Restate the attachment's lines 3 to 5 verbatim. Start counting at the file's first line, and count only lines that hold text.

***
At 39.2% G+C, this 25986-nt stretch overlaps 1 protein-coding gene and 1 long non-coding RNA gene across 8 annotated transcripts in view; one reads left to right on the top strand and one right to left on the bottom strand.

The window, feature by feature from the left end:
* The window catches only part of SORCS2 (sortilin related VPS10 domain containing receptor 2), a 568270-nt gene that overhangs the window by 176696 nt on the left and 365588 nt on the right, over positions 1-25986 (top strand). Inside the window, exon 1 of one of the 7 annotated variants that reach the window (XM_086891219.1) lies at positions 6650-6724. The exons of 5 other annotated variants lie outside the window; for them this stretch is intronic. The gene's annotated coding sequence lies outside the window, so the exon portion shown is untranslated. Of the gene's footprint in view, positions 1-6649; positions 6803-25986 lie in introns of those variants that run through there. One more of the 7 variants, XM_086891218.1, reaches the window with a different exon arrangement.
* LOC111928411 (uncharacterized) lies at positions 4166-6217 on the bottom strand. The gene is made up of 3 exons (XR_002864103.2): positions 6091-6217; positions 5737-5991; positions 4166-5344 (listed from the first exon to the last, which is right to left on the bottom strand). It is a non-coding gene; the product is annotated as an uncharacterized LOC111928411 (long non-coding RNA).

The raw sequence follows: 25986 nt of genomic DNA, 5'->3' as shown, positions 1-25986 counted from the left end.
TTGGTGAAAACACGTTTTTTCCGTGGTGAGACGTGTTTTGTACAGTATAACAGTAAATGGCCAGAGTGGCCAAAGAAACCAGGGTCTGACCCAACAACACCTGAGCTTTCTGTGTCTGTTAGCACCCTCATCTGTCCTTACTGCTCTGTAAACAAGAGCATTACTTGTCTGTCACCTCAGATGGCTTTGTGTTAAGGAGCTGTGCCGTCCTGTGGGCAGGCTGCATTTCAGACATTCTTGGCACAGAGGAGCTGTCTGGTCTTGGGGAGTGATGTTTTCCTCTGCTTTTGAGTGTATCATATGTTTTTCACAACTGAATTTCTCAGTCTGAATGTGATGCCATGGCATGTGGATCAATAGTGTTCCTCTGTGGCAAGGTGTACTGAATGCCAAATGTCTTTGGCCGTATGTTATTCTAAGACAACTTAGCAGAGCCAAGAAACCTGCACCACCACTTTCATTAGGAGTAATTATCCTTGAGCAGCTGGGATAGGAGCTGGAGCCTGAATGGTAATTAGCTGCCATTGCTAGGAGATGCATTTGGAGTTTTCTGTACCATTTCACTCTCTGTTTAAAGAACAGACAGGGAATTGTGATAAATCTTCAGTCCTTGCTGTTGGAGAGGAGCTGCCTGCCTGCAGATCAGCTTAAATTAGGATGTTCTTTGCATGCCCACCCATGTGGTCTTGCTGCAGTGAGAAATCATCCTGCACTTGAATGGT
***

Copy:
* The window catches only part of SORCS2 (sortilin related VPS10 domain containing receptor 2), a 568270-nt gene that overhangs the window by 176696 nt on the left and 365588 nt on the right, over positions 1-25986 (top strand). Inside the window, exon 1 of one of the 7 annotated variants that reach the window (XM_086891219.1) lies at positions 6650-6724. The exons of 5 other annotated variants lie outside the window; for them this stretch is intronic. The gene's annotated coding sequence lies outside the window, so the exon portion shown is untranslated. Of the gene's footprint in view, positions 1-6649; positions 6803-25986 lie in introns of those variants that run through there. One more of the 7 variants, XM_086891218.1, reaches the window with a different exon arrangement.
* LOC111928411 (uncharacterized) lies at positions 4166-6217 on the bottom strand. The gene is made up of 3 exons (XR_002864103.2): positions 6091-6217; positions 5737-5991; positions 4166-5344 (listed from the first exon to the last, which is right to left on the bottom strand). It is a non-coding gene; the product is annotated as an uncharacterized LOC111928411 (long non-coding RNA).

The raw sequence follows: 25986 nt of genomic DNA, 5'->3' as shown, positions 1-25986 counted from the left end.